Serious leaks have rocked the White House and likely sent top staffers searching for the individuals in the West Wing and Cabinet-level agencies responsible for the disclosures — some of which may have included classified information.
Washington and the diplomatic enclaves across the world were jolted on Wednesday night when two reports — one by the Associated Press and one by The Washington Post — outlined what Trump said to the leaders of Mexico and Australia.
“If the leaks are unauthorized, nothing short of prison is enough … What they are doing is staging their own personal coup d’etat to undermine an elected president.”
In the Friday call to Mexican President Enrique Peña Nieto, Trump reportedly said Mexico had some “bad hombres” south of the border, and seemed to suggest the U.S. military could be dispatched there to take care of them.
“You aren’t doing enough to stop them,” Trump reportedly told the Mexican president, “I think your military is scared. Our military isn’t, so I just might send them down to take care of it.”
Trump was likely referring to Mexican drug-cartel leaders who have killed hundreds of people while exporting heroin and methamphetamines to the United States.
In a call to the Australian prime minister Saturday, Trump reportedly told Malcolm Turnbull that he was irked with an agreement former President Obama made to accept hundreds of refugees residing in Australia.
Trump told Turnbull the call to the Australian leader was the worst he had that day, and he cut it short.
The leaks were likely made on Tuesday or Wednesday, and the Associated Press reported it received a portion of the transcript to Peña Nieto.
The leaks caught the attention of newly sworn-in Secretary of State Rex Tillerson, who addressed State Department employees at the Foggy Bottom headquarters on Thursday morning.
"I know this was a hotly contested election, and we do not all feel the same way about the outcome," said Tillerson. "Each of us is entitled to the expression of our political beliefs. But we cannot let our personal convictions overwhelm our ability to work as one team."
It isn't just about the leaks. Tillerson and the Trump administration are likely reacting to reports in The Washington Post and elsewhere that federal employees are planning to defy their own chief executive because they do not agree with him politically.
"At a church in Columbia Heights last weekend, dozens of federal workers attended a support group for civil servants seeking a forum to discuss their opposition to the Trump administration," The Post reported on Tuesday. "And 180 federal employees have signed up for a workshop next weekend, where experts will offer advice on workers' rights and how they can express civil disobedience."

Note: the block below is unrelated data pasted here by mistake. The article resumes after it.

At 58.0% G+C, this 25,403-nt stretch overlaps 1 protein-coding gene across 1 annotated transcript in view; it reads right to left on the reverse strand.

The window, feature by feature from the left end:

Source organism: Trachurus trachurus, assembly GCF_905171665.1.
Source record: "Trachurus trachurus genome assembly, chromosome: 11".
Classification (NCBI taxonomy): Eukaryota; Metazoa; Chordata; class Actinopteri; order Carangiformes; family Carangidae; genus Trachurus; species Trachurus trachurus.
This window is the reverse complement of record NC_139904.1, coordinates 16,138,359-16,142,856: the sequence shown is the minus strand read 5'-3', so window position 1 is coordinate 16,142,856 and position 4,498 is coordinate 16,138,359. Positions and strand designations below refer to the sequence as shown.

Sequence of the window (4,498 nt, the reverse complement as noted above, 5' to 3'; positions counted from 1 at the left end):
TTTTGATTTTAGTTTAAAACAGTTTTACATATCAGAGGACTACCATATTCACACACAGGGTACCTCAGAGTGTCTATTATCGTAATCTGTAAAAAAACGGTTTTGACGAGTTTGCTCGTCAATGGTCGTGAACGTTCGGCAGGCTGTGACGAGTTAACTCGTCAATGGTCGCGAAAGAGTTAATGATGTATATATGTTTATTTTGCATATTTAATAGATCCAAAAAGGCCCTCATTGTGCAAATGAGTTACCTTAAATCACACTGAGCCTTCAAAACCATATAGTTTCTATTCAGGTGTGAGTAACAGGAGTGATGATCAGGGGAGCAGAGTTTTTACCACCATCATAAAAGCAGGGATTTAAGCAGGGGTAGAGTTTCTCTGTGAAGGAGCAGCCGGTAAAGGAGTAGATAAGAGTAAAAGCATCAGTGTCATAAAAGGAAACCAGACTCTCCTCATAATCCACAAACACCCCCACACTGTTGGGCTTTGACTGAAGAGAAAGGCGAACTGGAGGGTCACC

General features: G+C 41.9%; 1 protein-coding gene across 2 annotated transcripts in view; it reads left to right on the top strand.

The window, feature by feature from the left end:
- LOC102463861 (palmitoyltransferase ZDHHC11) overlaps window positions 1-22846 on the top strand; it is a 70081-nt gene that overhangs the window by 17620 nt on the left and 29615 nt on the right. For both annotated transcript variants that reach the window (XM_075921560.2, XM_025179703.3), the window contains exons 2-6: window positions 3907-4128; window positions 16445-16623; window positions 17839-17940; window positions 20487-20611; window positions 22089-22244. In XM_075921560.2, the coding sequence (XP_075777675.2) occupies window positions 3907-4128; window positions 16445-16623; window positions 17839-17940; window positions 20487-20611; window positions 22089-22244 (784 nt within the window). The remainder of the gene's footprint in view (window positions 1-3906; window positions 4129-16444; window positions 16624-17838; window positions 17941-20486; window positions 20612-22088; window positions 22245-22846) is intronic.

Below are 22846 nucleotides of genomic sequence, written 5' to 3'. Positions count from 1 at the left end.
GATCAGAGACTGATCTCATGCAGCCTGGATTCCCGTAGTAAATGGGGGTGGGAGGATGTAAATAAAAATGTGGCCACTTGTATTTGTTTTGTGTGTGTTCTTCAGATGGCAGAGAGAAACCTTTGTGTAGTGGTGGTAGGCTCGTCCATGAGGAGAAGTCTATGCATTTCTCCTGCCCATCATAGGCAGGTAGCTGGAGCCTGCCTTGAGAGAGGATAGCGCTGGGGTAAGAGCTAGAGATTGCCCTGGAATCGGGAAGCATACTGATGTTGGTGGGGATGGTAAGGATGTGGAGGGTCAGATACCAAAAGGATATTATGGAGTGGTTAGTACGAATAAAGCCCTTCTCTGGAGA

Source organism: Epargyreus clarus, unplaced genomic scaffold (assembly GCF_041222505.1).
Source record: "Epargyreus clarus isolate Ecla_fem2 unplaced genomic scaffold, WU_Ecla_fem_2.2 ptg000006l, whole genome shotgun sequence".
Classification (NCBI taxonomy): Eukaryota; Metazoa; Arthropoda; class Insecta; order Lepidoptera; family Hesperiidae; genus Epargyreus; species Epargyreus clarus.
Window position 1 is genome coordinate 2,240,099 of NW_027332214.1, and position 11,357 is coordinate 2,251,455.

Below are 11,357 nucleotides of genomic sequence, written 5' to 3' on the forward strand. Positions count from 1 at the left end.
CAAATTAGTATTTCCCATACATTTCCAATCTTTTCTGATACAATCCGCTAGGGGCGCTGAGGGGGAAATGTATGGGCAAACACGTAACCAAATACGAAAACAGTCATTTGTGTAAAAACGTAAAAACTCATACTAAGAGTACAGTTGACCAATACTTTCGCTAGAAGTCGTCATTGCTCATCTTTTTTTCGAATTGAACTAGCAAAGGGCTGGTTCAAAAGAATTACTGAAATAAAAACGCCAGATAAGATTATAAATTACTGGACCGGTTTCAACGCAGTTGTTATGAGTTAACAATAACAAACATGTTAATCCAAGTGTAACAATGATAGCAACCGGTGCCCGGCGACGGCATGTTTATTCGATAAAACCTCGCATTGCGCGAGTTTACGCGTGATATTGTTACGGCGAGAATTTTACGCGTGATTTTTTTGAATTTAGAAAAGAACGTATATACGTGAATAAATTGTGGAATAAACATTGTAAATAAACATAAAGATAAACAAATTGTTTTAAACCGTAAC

Thus, the leaks could be the result of bad intent, made against a president who is being targeted by Democratic civil service workers and appointees of former President Obama. It's an internal civil war that threatens to further roil the waters of the Trump administration in its first months.
One Republican congresswoman said enough is enough.
Speaking on "The Laura Ingraham Show" Thursday, U.S. Rep. Diane Black (R-Tenn.) said Trump has to fire leakers, especially ones with a political agenda.
"I think Trump has to clean house, regarding the leaks, it's too important for our country and national security,"said Black. "They have to get over the fact you didn't win."
Some pundits in Washington — including The Post's Chris Cillizza — theorize the leaks could be a way of Trump partisans to blow the whistle on their own boss.
"In the long tradition of whistleblowers, they are using selective leaks to make sure that people know what is really going on inside the White House," Cillizza wrote on Thursday.
It doesn't matter to others what the motivations are. The leaks are damaging, some former executive branch officials believe.
"If the leaks are somehow authorized to show the public that Trump is sticking true to his promises on immigration, there's better ways to do that," said Michael Rubin, a former Pentagon official and resident scholar of the American Enterprise Institute. "If the leaks are unauthorized, nothing short of prison is enough. Disagreeing with Trump's policies is no excuse and self-righteously believing they are fighting for democracy is nonsense. What they are doing is staging their own personal coup d'etat to undermine an elected president with information they are sworn to protect. The political points they hope to score do permanent damage to the United States and trust in its intelligence and diplomatic institutions."
Since Trump took office on Jan. 20, the administration has been plagued by a number of leaks about the internal process. Some leaks have panned out, while others have been hotly denied by the White House.
The leaks include: a charge that Homeland Security Secretary John Kelly was not briefed on the executive order on restrictions on travel from seven predominantly Muslim nations; a charge that Trump ended a call with Turnbull; a charge that Trump said he could send troops to deal with Mexico's "bad hombres"; and a charge that Trump asked U.S. Judge Thomas Hardiman to drive toward D.C. to increase speculation before the selection of Neil Gorsuch for the Supreme Court.